Mal Benning begins each day with a prayer to express how grateful he is for everything he’s got in life.
The Shrewsbury Town wing-back is one of only a handful of Indian Sikh players in the professional game.
And he hopes his story will inspire more youngsters in both the Sikh and Asian communities to believe they too can become footballers.
Today marks the start of the EFL’s inclusion campaign – with the governing body determined to help more Asian players make it in the game.
Only 17 of the nearly 4,000 professional footballers in the UK are British South Asians - less than half of 1%.
And Mal hopes by hearing his story, more youngsters like him will believe they too can make a career for themselves in the game.
“I’m really proud to be one of very few Sikh players in the game,” the 29-year-old said.
“It is something I hold very close to me and it has made me even more determined to have the best career I can have and the longest career I can have.
“I want to be here for any young lad coming through, if they need a shoulder to lean on or if they need any advice then I am here.
“It’s so important to me that all young Sikh players know it is possible to have a career in the professional game.
“It’s not just the fact I am Sikh, it’s being Asian as well because there are not many Asian footballers at all.
“Throughout my career, I’ve started to see more and more Asian players come through.
“There are lots of Asian inclusion programmes now and you are seeing more young Asian players in the academy system which is great.
“It’s about representation and that’s why I want to stay in the game as long as I can – so I can help the young lads coming through.”
Mal believes his faith is a key reason why he made it as a footballer.
“I've been brought up from a young age practicing my faith,” the defender continued.
“While my mum and dad aren’t baptised Sikh, they are very religious.
“As Sikhs, we believe God is one. Every faith has their own way of going about it. But we believe God is one and is in everyone.
“I firmly believe that and I make time twice a week to go to the temple, the gurdwara, and practice my faith.
“It helps me de-stress and switch off from the world. It allows me to meditate and have my time with God.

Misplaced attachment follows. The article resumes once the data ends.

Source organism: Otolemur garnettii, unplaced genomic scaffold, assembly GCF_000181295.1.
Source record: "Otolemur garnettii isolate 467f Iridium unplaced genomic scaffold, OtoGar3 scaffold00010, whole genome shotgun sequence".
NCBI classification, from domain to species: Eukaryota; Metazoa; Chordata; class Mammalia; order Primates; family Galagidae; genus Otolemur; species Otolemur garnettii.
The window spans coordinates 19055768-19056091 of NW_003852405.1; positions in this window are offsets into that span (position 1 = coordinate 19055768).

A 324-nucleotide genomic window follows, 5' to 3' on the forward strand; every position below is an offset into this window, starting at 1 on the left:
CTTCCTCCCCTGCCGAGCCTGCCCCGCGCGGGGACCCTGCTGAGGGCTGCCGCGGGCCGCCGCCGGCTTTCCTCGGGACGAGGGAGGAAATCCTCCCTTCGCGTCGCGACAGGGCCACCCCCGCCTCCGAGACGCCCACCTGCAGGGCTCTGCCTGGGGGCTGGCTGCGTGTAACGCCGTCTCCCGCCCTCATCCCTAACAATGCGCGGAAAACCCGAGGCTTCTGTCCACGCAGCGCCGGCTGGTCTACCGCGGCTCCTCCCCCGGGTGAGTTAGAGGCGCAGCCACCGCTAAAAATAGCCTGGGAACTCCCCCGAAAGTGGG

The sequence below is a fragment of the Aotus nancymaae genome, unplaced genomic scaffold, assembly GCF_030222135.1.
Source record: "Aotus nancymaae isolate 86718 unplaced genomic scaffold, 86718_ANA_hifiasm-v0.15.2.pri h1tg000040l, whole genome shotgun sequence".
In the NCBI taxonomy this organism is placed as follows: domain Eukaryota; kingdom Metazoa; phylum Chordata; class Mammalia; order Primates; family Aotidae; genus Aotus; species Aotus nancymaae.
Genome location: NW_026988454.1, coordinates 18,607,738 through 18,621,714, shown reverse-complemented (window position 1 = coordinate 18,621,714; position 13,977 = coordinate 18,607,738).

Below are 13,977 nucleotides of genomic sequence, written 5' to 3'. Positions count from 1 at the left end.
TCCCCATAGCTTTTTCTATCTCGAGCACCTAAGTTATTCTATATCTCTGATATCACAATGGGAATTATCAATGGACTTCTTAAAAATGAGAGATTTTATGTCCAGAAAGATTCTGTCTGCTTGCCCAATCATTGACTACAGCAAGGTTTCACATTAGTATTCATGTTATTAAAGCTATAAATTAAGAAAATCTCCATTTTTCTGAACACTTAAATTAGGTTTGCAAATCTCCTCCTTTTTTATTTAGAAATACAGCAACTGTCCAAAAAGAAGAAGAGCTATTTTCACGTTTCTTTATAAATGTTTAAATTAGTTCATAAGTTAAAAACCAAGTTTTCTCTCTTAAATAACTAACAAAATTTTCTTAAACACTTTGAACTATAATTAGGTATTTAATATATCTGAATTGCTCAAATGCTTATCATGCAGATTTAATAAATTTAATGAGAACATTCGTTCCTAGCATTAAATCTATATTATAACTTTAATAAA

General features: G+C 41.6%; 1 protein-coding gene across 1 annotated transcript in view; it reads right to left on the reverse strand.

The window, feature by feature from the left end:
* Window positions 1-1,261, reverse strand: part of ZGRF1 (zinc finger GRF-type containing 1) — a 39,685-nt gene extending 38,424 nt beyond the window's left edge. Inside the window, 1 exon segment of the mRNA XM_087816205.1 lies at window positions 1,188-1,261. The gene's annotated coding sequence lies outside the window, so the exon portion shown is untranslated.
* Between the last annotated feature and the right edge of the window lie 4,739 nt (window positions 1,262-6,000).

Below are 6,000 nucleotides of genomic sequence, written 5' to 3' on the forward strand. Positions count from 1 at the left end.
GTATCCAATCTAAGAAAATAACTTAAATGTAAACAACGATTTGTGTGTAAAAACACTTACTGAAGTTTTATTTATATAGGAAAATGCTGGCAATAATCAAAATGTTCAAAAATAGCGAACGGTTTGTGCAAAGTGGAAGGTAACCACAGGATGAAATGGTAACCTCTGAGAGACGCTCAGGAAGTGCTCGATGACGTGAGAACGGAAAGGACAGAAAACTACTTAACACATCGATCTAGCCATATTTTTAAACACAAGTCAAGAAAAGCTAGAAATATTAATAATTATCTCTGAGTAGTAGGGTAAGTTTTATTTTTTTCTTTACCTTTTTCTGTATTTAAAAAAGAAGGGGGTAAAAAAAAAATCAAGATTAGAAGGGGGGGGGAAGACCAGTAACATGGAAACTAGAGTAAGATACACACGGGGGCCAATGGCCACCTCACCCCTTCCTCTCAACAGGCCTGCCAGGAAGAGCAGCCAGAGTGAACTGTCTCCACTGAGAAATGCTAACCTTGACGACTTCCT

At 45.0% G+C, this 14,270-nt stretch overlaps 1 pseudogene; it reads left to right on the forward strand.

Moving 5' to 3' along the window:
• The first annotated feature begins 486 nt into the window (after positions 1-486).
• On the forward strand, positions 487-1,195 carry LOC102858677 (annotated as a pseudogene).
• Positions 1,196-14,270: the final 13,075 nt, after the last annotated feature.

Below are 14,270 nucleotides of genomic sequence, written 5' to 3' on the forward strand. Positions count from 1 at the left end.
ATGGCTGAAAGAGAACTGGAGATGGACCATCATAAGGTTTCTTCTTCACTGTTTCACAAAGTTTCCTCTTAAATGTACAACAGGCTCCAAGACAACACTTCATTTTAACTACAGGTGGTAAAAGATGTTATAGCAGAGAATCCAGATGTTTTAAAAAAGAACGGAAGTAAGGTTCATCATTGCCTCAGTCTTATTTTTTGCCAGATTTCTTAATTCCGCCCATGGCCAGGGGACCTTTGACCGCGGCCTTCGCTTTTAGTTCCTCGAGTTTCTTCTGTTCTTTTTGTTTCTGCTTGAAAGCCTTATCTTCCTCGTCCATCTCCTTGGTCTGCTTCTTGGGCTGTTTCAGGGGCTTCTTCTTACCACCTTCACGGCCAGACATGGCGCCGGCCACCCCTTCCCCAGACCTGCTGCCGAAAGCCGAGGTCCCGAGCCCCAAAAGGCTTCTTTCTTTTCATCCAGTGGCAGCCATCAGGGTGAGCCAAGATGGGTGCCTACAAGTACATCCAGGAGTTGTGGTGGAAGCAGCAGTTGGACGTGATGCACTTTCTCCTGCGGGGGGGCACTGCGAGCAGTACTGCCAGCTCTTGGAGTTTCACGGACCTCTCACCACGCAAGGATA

“I practice my prayers every morning and most nights as well. I do that to show I am grateful for what I have got and grateful for what I do because I love playing football.
“I thank my faith for everything I’ve got because without God you don’t get those opportunities.
“I’m very grateful for what God has given me.”
Born in West Bromwich, it was Mal’s dad who encouraged him to get into football – even if his old man isn’t the best with a ball at his feet!
“My Dad was born in India, he came over when he was very young with his two brothers and his sister,” Mal said.
“My mum was born in Birmingham and they met and had me. I have also got one brother; he wears a turban, but he isn’t fully baptised.
“It was actually my dad who got me started in football. He can’t kick a ball but he had me playing from a young age.
“Growing up I would get scouts at my Sunday league games. At the time there was a lot of rejection.
“Then I was lucky enough that one day Walsall picked me up and took a chance on me when I was eight years old. I then came through the system there.
“Football doesn’t run in my family but my dad put a lot of time and dedication into it. Even now he comes to every game I play and does what he can to support me.
“I’m really lucky to have that support behind me both from my dad and from my family in general because we’re all very close.”
Sadly, Mal believes, even in 2023, Asian players have to work harder if they are going to make it in the game.
“I’ve said in interviews before that we have to be 25% better if we want to stand out and I still believe that is the case,” Mal said.
“The 25% message is something my dad instilled in me from a young age. I knew I had to work even harder, just to get on that level playing field.
“I have always had that in my head. Hopefully, the more Asian representation we get in the game the more it becomes a norm, and it will be a fairer chance.
“What I will say, though is that every club I have been at has been class.
“I’ve always been very lucky in the sense that the changing rooms I’ve been involved in – I've never felt I’m the only Asian lad. They have all been great.”
One of the biggest moments in Mal’s career so far was when he scored in a play-off final at Wembley when his Port Vale side beat Mansfield to clinch a place in League One.
That goal made him the first Punjabi Sikh to score at the home of English football – and it’s a moment he admits made him incredibly proud.
Mal said: “It wasn’t about me that day – it was just the fact it was at one of the biggest stadiums in the world, a big stage and a really big game with it being a play-off final.
“To have an Asian lad there representing, scoring and then being interviewed afterward – it got the word out there to Asian lads that it is achievable to play at Wembley, to play in a play-off final and to score.
“It wasn’t about me; it could have been any Asian lad. I’m just grateful I got the chance to get that message across.
“Now I’m desperate to see more Asian lads make it to the very top of the game.
“There are some very good players coming through at the top academies. And one day, hopefully, we’ll see an Asian player right at the top and consistently performing at the highest level.”